Easy testing of NodeJS applications with Mocha

Testing in Javascript has become an immensely popular argument, but still there’s a lot of people that has not clear how to do it effectively. I was one of these. There are many troubles that a young developer has to overcome in order to master Javascript testing. In this article, I’m going to explain Javascript testing with Mocha, a powerful library.

Why testing in Javascript

An easy example. You write a function that takes only one argument, and use it extensively. After some days, you modify this function to take two arguments.

Obviously you try to find every place where this function is called and add the missing parameter. Since the scripting nature of the language, how can you tell that this modification did not break anything? How to discover rapidly what to fix? Are users our only testers?

Setup the example

Let’s write a simple Node test file. Let’s call it utils.js, a file where we put all the functions that do not fit in a specific module.

module.exports.add = (a,b) =>  a + b;

That’s it! Let’s test this function. Is our sum function really doing its job?

Setup the test

First, let’s install Mocha. This is easy as launching

$ npm install --save-dev mocha 

Let’s modify our package.json (you did run npm init, didn’t you?) to add a new task:

"scripts": {
    "test": "mocha **/*.test.js"

Mocha will be installed as a development dependency, this means that it is not necessary to run our code. Some deployment systems (like Heroku) will not download these dev dependencies.

As you can see, the test command will execute all files in every directory ending with .test.js. This is incredibly fast.

Let’s create in the very same directory where we put utils.js, another file called utils.test.js.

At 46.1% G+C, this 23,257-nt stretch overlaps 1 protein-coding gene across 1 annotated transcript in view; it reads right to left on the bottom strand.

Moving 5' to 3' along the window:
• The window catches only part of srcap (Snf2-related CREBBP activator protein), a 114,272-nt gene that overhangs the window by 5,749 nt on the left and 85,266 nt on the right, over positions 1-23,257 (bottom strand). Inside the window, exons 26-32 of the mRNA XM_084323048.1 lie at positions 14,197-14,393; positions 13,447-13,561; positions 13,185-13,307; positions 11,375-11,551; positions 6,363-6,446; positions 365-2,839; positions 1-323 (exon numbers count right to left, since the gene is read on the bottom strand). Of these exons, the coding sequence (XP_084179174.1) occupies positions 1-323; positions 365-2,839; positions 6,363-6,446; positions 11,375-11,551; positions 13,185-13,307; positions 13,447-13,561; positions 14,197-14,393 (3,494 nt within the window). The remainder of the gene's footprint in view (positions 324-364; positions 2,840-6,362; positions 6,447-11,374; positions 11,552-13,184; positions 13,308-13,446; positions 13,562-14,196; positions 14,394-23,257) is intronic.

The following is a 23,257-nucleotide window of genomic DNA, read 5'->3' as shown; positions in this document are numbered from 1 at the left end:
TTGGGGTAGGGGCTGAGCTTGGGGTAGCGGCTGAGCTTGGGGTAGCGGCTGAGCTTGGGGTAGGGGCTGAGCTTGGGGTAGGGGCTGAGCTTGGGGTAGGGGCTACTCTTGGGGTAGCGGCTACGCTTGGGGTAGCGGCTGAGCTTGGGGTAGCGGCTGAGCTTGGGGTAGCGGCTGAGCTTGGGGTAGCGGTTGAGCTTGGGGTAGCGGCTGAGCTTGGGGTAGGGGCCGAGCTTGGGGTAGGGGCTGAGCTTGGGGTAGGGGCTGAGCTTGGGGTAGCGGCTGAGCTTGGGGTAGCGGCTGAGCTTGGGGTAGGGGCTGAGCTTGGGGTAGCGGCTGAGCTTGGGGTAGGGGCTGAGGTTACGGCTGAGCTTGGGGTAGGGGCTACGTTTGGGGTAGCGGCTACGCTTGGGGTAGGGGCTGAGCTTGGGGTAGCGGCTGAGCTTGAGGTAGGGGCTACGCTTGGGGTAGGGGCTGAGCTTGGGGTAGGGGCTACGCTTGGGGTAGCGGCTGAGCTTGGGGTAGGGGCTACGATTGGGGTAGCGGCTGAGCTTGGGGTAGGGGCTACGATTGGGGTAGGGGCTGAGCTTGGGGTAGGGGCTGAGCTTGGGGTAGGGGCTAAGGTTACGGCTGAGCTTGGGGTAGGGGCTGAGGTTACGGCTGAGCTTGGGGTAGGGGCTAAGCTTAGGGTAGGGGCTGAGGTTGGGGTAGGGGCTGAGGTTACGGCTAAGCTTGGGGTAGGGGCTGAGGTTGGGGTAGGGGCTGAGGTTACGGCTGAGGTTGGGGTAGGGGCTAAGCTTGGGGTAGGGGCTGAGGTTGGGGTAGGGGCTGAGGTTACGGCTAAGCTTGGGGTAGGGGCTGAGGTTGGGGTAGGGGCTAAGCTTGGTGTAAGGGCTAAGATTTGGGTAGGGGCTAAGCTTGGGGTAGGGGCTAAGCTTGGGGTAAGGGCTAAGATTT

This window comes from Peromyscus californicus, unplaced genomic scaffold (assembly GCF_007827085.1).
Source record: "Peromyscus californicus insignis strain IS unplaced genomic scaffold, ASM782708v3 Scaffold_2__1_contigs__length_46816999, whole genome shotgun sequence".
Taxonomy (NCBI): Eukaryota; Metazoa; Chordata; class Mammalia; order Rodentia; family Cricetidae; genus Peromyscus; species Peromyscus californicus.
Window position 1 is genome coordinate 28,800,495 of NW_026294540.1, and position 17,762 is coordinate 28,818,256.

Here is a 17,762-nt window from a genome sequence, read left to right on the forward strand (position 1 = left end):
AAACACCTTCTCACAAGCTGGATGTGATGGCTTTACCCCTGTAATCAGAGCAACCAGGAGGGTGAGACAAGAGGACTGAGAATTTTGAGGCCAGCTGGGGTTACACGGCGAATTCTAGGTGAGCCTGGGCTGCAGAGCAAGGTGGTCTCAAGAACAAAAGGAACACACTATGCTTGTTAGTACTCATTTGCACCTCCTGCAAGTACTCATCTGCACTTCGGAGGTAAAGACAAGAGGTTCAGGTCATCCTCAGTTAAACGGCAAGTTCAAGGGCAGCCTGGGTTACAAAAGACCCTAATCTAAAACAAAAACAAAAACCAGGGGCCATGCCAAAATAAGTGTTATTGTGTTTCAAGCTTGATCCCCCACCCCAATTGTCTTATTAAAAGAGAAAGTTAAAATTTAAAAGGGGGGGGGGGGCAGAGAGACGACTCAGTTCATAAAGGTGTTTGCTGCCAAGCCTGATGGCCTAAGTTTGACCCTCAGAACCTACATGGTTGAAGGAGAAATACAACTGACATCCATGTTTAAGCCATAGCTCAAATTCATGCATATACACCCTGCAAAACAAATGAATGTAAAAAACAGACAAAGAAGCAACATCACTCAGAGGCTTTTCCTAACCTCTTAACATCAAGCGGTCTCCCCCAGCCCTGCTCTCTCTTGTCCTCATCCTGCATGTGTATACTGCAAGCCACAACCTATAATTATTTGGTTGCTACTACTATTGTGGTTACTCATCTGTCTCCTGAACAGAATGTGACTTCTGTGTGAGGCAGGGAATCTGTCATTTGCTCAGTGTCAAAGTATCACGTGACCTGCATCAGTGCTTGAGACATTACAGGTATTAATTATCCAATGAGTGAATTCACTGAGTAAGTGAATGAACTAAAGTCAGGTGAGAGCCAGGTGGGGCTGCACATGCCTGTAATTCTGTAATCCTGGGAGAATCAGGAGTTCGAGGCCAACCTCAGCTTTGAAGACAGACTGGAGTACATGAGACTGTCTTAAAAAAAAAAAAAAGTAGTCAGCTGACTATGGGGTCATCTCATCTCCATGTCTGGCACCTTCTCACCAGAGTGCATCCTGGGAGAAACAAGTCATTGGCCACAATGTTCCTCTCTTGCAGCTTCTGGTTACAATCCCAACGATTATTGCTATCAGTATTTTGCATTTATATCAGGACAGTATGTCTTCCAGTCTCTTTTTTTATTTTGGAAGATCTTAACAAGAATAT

Here is the test code:

const utils = require('./utils'); //(1)

it('should add two numbers', () => {   //(2)
  let res = utils.add(33,11);
  if (res !== 44) {
     throw new Error(`Expected: 44, but got ${res}`); //(3)

And now you can simply run npm test. you should see an out like this:

$ npm test

> [email protected] test /Users/michelenasti/Doc
> mocha **/*.test.js

  ✓ should add two numbers

  1 passing (13ms)

What’s going on

Our tests are run directly by Mocha, that’s why we don’t import the library in this function.

Mocha provides us a function called it(). You might notice this function at (1). It takes two parameters: a description of the test, and a function with the code to execute.

In the JS community tests are usually written in a Behaviour Driven Development paradygm, this is a complex notion, for now let’s just say that test description starts with “should …”. I’ll write more in the future :)

The second argument passed to it() is a function with the actual test code. Here we call the function under test, take the result and check the correctness.

How Mocha decides if a test has passed or not? If no errors are thrown in our test code, then the test is marked as passed. On the other side, if an Error() object is thrown, the test will stop and the message of the Error is printed to the terminal.

Exercise for you: modify utils.js to let the test fail :)

Do JS developers throw errors to test their functions?

No, in reality JS developers NEVER throw Errors. Usually in JS we use some other libraries to assert some properties on the result, using functions that are more expressive. We will talk about this aspect in another post. However, I think that seeing how tests work without assertion libraries is fundamental to use such libraries.

Last but not least

Do you want your test to run automatically everytime you change some file? Of course you can, mixing some code coming from a previous post (nodemon).

In package.json add the script test-watch

"scripts": {
   "test": "mocha **/*.test.js",
   "test-watch": "nodemon --exec \"npm test\""

Happy testing!